Control spending, it’s easy to get carried away

“Broke college student” is a phrase religiously thrown around. But why are college students stereotyped for having insane spending habits?

According to the National Center for Education Statistics, between the years 1999–2000, 76 percent of all full-time dependent students worked while enrolled, which included students with federal work-study jobs. Those who worked put in an average of 22 hours per week and earned an average of $5,100 per year.

However, there are resources on campus dedicated to students who need a bit of financial guidance. 

The local campus TCF Bank is located in the Illini Union Bookstore. Being so close to college students, representatives from the bank said they see a lot of common issues students have with controlling their spending.

“Common spending issues can include students that do not keep track of their account balance and may write a check or use their check card with insufficient available funds to pay transactions,” said Caryn Kolodziej Pellegrino, assistant vice president of retail sales support in Burr Ridge, Ill.   

Devin Bhard, senior in Engineering, said shopping on a college budget requires self-control from students.

“I think it just requires a little bit of discipline. I personally don’t find that too difficult,” Bhard said. “I kind of just go with the flow a little bit. I mean, I try not to spend too much money and try to be reasonable and healthy.”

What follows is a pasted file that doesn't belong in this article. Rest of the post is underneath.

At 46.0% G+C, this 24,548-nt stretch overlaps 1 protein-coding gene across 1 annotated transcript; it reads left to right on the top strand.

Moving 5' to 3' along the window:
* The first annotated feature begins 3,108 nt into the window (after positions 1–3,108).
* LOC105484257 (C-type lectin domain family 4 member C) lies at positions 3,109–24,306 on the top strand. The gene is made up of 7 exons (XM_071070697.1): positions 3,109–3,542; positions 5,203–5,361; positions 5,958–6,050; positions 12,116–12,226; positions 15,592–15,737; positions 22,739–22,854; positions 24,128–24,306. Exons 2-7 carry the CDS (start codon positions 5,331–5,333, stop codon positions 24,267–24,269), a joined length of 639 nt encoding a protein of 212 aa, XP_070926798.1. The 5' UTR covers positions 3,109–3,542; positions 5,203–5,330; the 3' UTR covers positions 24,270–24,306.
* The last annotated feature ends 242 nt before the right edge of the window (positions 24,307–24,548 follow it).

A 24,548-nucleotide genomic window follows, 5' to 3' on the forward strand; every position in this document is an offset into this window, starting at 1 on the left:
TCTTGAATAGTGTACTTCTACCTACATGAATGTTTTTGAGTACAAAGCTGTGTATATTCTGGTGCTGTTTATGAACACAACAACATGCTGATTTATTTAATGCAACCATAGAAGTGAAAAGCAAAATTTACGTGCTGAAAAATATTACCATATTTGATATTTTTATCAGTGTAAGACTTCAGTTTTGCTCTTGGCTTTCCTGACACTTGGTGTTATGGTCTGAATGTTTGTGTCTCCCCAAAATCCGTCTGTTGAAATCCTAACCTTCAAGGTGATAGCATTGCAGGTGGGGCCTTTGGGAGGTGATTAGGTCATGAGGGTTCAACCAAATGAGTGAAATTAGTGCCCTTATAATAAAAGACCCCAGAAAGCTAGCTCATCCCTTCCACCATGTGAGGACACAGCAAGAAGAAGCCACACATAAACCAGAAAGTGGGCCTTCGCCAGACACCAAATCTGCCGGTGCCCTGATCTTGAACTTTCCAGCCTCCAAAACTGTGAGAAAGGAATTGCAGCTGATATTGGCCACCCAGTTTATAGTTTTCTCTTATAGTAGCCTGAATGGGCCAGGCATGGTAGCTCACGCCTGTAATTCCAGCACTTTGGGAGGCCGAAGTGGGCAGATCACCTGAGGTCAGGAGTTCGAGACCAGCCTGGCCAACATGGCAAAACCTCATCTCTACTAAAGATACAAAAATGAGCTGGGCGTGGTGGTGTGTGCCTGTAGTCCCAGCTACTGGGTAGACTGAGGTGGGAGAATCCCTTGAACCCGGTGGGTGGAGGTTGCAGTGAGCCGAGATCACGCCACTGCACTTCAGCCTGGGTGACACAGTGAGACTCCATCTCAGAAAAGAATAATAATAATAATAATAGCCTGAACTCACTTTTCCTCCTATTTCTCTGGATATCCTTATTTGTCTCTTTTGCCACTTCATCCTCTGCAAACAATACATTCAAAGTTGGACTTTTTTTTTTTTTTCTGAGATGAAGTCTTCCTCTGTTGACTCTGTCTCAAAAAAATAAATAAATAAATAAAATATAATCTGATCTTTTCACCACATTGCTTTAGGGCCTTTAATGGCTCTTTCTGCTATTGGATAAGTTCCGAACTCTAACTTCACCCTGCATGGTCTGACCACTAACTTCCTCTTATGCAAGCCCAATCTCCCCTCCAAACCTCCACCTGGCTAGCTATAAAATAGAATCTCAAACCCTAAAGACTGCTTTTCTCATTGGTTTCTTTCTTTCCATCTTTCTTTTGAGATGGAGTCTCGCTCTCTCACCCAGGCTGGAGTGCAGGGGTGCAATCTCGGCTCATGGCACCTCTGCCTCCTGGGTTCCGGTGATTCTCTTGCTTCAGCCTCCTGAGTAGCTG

The bank wants to fix that problem and instill Bhard’s thought process into other students’ minds. The University’s TCF campus branch offers free financial literacy seminars throughout the school year. Students can learn just how to shop properly on a smaller budget.

“I’m a little more conscious, mainly in regards to health. It’s a lot easier to save money but eat bad than it is to eat healthier and spend a little extra — something I wasn’t as conscious about as a freshman,” Bhard said.

“Students should spend within their means. Always be aware of how much money is in their account and know when transactions have posted and been deducted from their balance,” Pellegrino said.

Making and following a budget is one of the biggest obstacles for students. In that case, Mint, a financial service, can help with that. You can log in from the website, or download the application in the App Store. It categorizes expenditures so users can set exactly how much they want to spend on, let’s say, fast food per month.

Danielle can be reached at [email protected]